There are lots of answers to this question already out there. As business models go, Starbucks is a pretty attractive candidate for analysis. It exploded overnight, it’s completely ubiquitous, and it has a relatively positive public perception. But why? Is it the coffee? The atmosphere? It seems that a lot of what’s written about the corporate culture (and a lot of what comes out of the mouth of Howard Shultz, the CEO) attributes the success to good service and attention to detail.
“We have a competitive advantage over classic brands in that every day we touch and interact with our customers directly. Our product is not sitting on a supermarket shelf like a can of soda. Our people have done a wonderful job of knowing your drink, your name, [and] your kids’ names.” – Shultz
Success in business seems to be an emotional beast to Shultz. In his book, Pour Your Heart into It: How Starbucks Built a Company One Cup at a Time, he writes extensively of the company’s feel-good intangibles: strong values, running with inspiration, etc. I’ve spent a lot of time in his franchise over the past 6 months, and I have to admit the relationships I’ve built with employees have been genuinely refreshing (shout out to George at 21st St!). Still, I think it’s naïve – or maybe just aggrandizing – to attribute such global dominance to a friendly staff. I recently sat down with a tall Pike Place and really thought about what made Starbucks so appealing. Here’s what I came up with.
First off, one of the most important attributes of Starbucks – as with any chain – is consistency. There’s no guessing what the product will be or how much it’ll cost. What’s more, you can be sure there’ll be seats, outlets, and free WiFi (this last bit has really been the basis of my relationship with the giant). People are pretty averse to surprises – at least in their purchasing behavior. Chains work for a very specific reason: they eliminate chance.
But Starbucks exists as more than a chain – it’s a communal meeting place, it’s a home away from home. The urban sociologist, Ray Oldenburg, defined this kind of unique environment as a third place. It’s not home, but it’s not quite work either. In a society, Oldenburg argues that third places foster communal relationships, collective identifications, and even democracy. In his own words, “All great cultures have had a vital informal public life and, necessarily, they evolved their own popular versions of those places that played host to it.” Is Starbucks the embodiment of the 21st century community?
Maybe, but that’s not necessarily a compliment.
There’s no doubt that a cup of Starbucks coffee is best enjoyed with a willful suspension of disbelief. The couches, the lighting, the B.B King – it all does a very good job at alluding to genuine atmosphere (and a trendy, relevant community), but it doesn’t create it. Instead, Starbucks most likely achieves what the sociologist Philippe Ariès would describe as a “postmodern simulation of a by-gone communal ethos”. It packages the idea of community, and sells it to an isolationist culture that consumes, rather than engages, its surroundings.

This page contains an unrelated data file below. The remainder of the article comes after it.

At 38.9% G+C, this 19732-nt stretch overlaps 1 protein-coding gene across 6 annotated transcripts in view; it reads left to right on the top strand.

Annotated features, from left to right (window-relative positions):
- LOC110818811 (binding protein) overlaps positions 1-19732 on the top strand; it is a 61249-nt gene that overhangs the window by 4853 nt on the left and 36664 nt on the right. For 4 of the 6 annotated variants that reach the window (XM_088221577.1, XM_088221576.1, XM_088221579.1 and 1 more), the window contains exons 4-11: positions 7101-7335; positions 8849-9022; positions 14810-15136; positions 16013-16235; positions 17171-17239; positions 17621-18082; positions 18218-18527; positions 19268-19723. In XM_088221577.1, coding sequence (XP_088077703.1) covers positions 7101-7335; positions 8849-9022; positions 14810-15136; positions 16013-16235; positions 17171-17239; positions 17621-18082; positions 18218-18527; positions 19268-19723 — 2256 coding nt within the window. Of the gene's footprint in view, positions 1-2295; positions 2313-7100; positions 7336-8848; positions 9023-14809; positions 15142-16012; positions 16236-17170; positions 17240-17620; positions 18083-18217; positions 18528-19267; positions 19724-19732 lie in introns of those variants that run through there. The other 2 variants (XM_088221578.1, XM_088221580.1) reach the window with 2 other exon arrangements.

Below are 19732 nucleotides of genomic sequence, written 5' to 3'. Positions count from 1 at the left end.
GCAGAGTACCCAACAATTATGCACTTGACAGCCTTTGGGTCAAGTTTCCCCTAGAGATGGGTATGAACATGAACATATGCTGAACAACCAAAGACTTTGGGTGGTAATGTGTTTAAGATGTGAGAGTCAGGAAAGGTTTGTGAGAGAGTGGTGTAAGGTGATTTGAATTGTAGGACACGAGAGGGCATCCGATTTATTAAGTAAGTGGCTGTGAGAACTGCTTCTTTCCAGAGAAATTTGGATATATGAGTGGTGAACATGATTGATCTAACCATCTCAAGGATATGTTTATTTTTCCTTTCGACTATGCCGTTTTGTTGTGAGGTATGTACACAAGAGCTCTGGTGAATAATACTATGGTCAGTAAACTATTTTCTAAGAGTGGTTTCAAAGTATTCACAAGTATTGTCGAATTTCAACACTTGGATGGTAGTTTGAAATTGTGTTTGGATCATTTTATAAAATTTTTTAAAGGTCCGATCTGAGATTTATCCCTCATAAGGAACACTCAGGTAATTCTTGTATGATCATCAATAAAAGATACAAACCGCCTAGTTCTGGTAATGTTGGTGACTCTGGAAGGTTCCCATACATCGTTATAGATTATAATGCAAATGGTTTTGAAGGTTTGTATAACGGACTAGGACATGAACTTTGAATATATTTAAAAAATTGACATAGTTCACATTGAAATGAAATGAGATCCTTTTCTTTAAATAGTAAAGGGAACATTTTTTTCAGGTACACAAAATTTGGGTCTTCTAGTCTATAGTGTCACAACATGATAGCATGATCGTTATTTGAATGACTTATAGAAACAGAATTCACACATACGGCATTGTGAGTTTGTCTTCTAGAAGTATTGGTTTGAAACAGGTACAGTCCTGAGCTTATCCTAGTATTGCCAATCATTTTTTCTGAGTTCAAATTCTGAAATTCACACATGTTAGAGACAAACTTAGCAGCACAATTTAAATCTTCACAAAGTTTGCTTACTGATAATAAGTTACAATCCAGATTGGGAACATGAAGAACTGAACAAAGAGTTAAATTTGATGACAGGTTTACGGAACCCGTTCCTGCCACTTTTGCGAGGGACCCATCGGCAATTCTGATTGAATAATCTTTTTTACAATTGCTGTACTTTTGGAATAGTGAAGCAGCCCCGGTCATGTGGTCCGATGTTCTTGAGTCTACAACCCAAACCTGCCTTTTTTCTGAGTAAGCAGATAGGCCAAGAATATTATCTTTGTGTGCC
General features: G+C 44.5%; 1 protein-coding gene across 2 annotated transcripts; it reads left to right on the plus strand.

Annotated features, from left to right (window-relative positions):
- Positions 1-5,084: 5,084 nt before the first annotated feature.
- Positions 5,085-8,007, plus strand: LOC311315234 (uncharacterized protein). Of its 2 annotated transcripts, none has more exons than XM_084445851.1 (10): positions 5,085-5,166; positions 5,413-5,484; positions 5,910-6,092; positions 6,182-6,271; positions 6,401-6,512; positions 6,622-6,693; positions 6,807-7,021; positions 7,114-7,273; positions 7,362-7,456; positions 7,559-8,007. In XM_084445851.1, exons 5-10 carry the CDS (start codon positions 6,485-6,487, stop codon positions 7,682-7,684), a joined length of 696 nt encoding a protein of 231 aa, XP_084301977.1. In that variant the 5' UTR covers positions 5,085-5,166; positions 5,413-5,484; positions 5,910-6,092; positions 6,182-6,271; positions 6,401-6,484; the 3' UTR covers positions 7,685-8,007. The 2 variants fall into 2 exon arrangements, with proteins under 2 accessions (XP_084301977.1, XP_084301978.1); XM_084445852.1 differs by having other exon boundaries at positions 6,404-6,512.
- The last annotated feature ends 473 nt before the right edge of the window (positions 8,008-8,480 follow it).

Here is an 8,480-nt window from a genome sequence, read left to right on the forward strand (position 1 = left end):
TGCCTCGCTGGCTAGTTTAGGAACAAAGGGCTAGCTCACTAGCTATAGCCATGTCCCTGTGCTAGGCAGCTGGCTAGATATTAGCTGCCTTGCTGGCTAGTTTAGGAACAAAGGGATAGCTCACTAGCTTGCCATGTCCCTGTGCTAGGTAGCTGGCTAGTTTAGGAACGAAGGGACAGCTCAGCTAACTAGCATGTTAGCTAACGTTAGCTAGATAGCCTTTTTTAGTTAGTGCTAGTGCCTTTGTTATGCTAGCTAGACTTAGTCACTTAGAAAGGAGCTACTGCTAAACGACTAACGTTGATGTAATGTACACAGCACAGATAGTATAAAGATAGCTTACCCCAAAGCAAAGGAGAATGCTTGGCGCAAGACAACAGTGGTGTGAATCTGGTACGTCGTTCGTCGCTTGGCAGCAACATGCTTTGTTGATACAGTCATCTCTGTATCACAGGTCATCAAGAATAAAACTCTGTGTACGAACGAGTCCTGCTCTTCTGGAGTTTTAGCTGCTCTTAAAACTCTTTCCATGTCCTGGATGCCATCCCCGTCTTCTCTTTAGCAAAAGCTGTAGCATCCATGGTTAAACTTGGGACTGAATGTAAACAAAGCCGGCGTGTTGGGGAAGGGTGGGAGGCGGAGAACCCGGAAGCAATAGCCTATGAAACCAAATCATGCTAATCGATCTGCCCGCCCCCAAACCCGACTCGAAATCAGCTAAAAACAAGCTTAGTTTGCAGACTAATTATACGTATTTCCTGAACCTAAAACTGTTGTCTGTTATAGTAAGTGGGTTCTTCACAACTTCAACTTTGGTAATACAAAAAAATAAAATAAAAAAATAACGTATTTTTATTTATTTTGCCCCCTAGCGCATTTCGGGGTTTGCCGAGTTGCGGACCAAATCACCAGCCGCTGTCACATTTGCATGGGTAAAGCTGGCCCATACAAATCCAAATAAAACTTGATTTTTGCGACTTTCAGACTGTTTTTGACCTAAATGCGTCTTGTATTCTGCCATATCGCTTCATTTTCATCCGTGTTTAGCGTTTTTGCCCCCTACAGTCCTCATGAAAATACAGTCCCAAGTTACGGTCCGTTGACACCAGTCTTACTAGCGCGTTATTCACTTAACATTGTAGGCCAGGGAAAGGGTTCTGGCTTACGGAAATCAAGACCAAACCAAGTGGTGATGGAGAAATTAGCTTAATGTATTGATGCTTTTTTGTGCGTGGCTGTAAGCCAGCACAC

That’s the distinction with Ariès’ view: to him, patrons go to third places like Starbucks to feel connected, rather than to be connected. What’s important about this is that it assumes that people act on impulse rather than thought – a trip to Starbucks isn’t entering a social conversation, it’s scratching an itch. It’s Pavlovian. The question now becomes: what does Starbucks have that keeps us coming back?
For sure feeling like a part of the community comes into play, but I think it’s more basic than that. To me, the real genius of Starbucks is recognizing just how hedonistic and impulse-driven our society is. Have you been to a Starbucks lately? There are almost no rules: Stay as long as you like. Spend as little as possible. Use the bathroom for free. Bring outside food, outside drinks. Be loud, be creepy, be gross. It’s all good. This same hedonism permeates the menu. Hesitant to spend $3 on coffee? Don’t be – you want it. But why settle on coffee? Why not make it a coffee milkshake? Sure it’s a little unhealthy, sure it’s an extra couple of bucks, but hey – you want it.
It’s beautiful. Somewhere along the way, Starbucks took a bet on just how self-indulgent and self-deceptive consumers could be. They gambled that anyone with a little cash would be willing to spend more of it, to consume more calories, and to crave more caffeine, and they won big time. Better yet – and what differentiated them from other pleasure-palaces like McDonalds – all it would take is a few nods to higher culture to grant their products moral immunity. Fair trade coffee? Humanitarian water? They’re honorable concepts, no doubt, but they don’t drive business at Starbucks – they rationalize it. The Frappucino is what’s really behind the wheel.
I know this analysis may come off as damning, but it’s really not meant to be. Starbucks has helped to shape modern hedonism, but it’s mainly just recognized a cultural reality that was already in place. By doing so, it’s been able to market genuinely positive concepts – responsible industry practices, third world development – to an audience that wouldn’t otherwise be listening. Though Shultz and others like to draw our attention to the bright-eyed optimism of the business culture, it’s the realistic take on the human condition that’s really impressive. By learning from Starbucks’ model, I think a lot of worthwhile ideas could be given a fairer shot at success.
Lure the body and placate the mind, not the other way around – that’s their recipe for success. Next time you’re at Starbucks, don’t feel embarrassed to succumb to indulgence. Be thankful there are people out there that get you, and say hi to them.